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Prime property sales in UK driven by debt

"Against a backdrop of dramatically falling transaction levels and growing financial pressures, the three Ds of the housing market are expected to gain prominence as discretionary sellers simply withdraw and watch the market from afar", says Lucian Cook, director of residential research at the property adviser.  

Of the three Ds, debt is the real growth area, while divorce related sales appear to have fallen sharply.  In 2007 debt related sales accounted for just one in fifty sales, but by late 2008 this figure had risen to almost one in ten of all prime market sales. Says Cook, "Although repossessions in the prime market remain rare, the change in the financial position of owners of prime property started to translate into debt related sales in the last quarter of 2008, when Lehman Brothers and the turmoil in the banking sector signalled that we were in for the long haul."

Debt  related sales are particularly pronounced in the prime markets of the South East, where they account for 16% of all prime sales.  They are most concentrated in the £500k to £1million and £1-2million price brackets where they now account for 13% and 18% of all sales.  By contrast, only around 6% of all Savills sales at below £500k or between £2-4million are debt-related.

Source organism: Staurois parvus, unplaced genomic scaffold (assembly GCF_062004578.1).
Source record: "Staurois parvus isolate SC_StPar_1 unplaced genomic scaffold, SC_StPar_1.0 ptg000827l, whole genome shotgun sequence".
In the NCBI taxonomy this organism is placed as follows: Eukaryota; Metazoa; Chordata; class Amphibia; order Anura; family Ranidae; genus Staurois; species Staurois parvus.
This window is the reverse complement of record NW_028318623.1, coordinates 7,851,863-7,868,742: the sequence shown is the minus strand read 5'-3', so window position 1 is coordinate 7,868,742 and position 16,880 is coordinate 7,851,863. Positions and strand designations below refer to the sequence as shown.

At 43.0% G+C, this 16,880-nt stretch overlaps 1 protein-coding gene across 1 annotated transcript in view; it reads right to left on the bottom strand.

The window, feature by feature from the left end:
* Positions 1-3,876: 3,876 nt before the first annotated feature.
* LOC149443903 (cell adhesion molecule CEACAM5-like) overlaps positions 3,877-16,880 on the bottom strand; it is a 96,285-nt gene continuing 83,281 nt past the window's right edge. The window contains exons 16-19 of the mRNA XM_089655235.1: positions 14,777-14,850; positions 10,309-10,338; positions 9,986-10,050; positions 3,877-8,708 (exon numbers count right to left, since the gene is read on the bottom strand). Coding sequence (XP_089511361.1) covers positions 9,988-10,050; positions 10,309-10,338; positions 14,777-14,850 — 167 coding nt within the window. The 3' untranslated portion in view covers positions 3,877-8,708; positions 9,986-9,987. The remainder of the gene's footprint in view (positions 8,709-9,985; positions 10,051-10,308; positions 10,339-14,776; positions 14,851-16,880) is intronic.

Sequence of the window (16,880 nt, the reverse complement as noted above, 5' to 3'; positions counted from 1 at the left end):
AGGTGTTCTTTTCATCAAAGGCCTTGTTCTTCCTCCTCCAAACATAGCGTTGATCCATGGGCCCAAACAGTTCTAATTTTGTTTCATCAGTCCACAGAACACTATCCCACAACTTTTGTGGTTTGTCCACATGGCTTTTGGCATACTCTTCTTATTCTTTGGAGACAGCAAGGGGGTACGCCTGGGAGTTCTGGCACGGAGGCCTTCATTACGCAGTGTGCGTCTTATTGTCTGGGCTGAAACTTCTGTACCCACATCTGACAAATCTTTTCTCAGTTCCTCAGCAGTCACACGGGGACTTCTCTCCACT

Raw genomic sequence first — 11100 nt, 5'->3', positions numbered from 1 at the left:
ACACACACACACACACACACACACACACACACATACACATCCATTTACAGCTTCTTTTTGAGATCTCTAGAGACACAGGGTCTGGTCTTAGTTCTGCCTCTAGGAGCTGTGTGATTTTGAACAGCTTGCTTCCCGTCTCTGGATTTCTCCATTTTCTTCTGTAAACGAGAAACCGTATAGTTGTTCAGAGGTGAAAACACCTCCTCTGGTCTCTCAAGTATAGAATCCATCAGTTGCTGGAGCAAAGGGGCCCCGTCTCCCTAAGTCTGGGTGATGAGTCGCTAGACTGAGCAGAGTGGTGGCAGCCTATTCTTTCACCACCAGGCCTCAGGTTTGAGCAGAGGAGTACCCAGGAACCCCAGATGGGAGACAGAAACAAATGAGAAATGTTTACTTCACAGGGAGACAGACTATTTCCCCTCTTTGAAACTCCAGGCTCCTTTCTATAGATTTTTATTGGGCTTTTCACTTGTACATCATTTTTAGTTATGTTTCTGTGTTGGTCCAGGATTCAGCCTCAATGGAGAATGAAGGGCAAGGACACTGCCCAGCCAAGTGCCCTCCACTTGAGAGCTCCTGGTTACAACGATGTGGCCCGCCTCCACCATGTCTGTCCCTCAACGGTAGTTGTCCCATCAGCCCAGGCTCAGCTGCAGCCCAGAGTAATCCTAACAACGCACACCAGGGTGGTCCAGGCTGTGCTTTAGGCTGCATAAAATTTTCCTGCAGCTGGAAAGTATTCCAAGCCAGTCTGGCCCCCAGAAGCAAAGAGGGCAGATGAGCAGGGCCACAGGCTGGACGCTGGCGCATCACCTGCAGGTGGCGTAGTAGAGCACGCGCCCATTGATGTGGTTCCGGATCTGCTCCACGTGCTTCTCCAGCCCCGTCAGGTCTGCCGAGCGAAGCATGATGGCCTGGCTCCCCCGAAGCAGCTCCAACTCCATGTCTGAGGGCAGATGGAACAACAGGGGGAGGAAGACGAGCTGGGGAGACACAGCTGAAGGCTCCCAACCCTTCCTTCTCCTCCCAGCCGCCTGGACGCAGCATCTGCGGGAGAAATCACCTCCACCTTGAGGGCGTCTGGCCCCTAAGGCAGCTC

"This suggests that debt is a major issue for those who have overstretched or over-mortgaged themselves whilst working their way up through the middle tiers of prime housing market. Undermined job security and reduced equity levels in property bought at or around the peak will make it difficult or possibly impossible to remortgage, possibly forcing them to downsize", says Cook.  "Interest rate cuts will mitigate the issue for some, meaning that the big drivers will be unemployment and the fall in the value of homeowners other investments."

By contrast, divorce related sales have all but halved, repeating patterns seen in previous downturns.  They have remained at around 7% of all prime market sales, which suggests a halving in a market that has seen transaction levels fall by over 50%.  The fall in the value of the family home, and the reduced equity post sale, would seem to suppress the number of such sales as couples simply muddle through. 

As expected, the proportion of sales attributable to the final D, death, has broadly doubled as turnover has halved; death being no respecter of economic cycles.